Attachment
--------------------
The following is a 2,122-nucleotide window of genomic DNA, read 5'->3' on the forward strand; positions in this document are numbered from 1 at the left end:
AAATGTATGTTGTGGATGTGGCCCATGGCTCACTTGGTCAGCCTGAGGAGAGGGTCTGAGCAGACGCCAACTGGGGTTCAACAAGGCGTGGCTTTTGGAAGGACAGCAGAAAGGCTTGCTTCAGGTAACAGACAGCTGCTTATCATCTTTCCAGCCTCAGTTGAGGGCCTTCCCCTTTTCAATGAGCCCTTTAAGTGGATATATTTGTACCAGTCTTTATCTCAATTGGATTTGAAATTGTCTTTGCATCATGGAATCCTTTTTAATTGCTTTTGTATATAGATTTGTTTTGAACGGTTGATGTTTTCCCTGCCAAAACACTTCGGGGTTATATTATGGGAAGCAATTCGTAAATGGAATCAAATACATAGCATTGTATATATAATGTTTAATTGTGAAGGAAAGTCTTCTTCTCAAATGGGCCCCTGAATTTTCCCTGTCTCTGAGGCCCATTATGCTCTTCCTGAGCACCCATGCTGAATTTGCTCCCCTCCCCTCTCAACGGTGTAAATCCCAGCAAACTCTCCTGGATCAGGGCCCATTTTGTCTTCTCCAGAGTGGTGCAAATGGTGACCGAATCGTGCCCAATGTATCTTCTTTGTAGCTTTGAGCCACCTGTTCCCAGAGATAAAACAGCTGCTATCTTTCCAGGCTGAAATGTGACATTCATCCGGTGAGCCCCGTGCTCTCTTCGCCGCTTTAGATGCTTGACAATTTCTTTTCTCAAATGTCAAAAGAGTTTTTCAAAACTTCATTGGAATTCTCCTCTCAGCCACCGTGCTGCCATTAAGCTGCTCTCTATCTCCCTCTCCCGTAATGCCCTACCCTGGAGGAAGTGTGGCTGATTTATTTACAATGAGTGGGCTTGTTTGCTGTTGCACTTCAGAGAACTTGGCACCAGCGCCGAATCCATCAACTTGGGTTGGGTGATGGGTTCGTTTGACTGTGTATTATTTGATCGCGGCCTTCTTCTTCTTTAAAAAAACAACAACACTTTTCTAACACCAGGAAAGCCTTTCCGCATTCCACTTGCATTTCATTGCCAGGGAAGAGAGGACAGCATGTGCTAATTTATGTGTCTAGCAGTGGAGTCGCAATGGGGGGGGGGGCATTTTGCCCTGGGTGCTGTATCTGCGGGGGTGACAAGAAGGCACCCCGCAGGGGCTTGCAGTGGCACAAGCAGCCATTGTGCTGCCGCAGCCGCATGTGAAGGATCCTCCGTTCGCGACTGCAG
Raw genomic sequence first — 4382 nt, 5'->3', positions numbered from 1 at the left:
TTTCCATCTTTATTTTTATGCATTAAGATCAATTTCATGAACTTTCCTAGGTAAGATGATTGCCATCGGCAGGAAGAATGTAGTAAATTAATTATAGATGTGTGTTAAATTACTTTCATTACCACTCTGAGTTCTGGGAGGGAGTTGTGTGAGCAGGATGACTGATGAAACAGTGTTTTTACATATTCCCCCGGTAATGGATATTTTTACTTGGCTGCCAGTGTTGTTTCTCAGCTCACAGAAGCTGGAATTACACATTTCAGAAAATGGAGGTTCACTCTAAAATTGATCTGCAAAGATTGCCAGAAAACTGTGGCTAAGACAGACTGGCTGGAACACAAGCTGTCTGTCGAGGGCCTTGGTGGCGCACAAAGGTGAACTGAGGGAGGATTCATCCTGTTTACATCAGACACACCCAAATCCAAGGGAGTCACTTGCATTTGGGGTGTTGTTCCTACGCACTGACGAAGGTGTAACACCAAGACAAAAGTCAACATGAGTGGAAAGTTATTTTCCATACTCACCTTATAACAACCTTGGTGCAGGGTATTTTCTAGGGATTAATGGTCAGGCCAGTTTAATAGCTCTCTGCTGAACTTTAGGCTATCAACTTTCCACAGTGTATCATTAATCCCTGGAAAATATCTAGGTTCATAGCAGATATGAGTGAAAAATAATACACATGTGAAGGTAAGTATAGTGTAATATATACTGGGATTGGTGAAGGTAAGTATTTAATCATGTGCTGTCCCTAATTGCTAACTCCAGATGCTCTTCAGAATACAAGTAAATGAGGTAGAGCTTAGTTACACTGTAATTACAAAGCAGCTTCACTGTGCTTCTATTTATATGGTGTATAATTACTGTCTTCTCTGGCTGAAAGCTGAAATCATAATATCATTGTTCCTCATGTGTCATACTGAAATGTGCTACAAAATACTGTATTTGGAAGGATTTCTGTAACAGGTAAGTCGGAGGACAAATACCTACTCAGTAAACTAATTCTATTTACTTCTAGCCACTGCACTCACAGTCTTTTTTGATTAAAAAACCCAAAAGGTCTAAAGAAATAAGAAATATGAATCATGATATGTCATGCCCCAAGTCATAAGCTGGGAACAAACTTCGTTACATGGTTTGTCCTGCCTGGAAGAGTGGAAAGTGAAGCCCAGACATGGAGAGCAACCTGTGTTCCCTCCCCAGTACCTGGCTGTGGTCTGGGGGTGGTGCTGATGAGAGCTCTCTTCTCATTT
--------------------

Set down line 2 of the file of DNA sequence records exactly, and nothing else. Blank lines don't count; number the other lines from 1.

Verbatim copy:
AAATGTATGTTGTGGATGTGGCCCATGGCTCACTTGGTCAGCCTGAGGAGAGGGTCTGAGCAGACGCCAACTGGGGTTCAACAAGGCGTGGCTTTTGGAAGGACAGCAGAAAGGCTTGCTTCAGGTAACAGACAGCTGCTTATCATCTTTCCAGCCTCAGTTGAGGGCCTTCCCCTTTTCAATGAGCCCTTTAAGTGGATATATTTGTACCAGTCTTTATCTCAATTGGATTTGAAATTGTCTTTGCATCATGGAATCCTTTTTAATTGCTTTTGTATATAGATTTGTTTTGAACGGTTGATGTTTTCCCTGCCAAAACACTTCGGGGTTATATTATGGGAAGCAATTCGTAAATGGAATCAAATACATAGCATTGTATATATAATGTTTAATTGTGAAGGAAAGTCTTCTTCTCAAATGGGCCCCTGAATTTTCCCTGTCTCTGAGGCCCATTATGCTCTTCCTGAGCACCCATGCTGAATTTGCTCCCCTCCCCTCTCAACGGTGTAAATCCCAGCAAACTCTCCTGGATCAGGGCCCATTTTGTCTTCTCCAGAGTGGTGCAAATGGTGACCGAATCGTGCCCAATGTATCTTCTTTGTAGCTTTGAGCCACCTGTTCCCAGAGATAAAACAGCTGCTATCTTTCCAGGCTGAAATGTGACATTCATCCGGTGAGCCCCGTGCTCTCTTCGCCGCTTTAGATGCTTGACAATTTCTTTTCTCAAATGTCAAAAGAGTTTTTCAAAACTTCATTGGAATTCTCCTCTCAGCCACCGTGCTGCCATTAAGCTGCTCTCTATCTCCCTCTCCCGTAATGCCCTACCCTGGAGGAAGTGTGGCTGATTTATTTACAATGAGTGGGCTTGTTTGCTGTTGCACTTCAGAGAACTTGGCACCAGCGCCGAATCCATCAACTTGGGTTGGGTGATGGGTTCGTTTGACTGTGTATTATTTGATCGCGGCCTTCTTCTTCTTTAAAAAAACAACAACACTTTTCTAACACCAGGAAAGCCTTTCCGCATTCCACTTGCATTTCATTGCCAGGGAAGAGAGGACAGCATGTGCTAATTTATGTGTCTAGCAGTGGAGTCGCAATGGGGGGGGGGGCATTTTGCCCTGGGTGCTGTATCTGCGGGGGTGACAAGAAGGCACCCCGCAGGGGCTTGCAGTGGCACAAGCAGCCATTGTGCTGCCGCAGCCGCATGTGAAGGATCCTCCGTTCGCGACTGCAG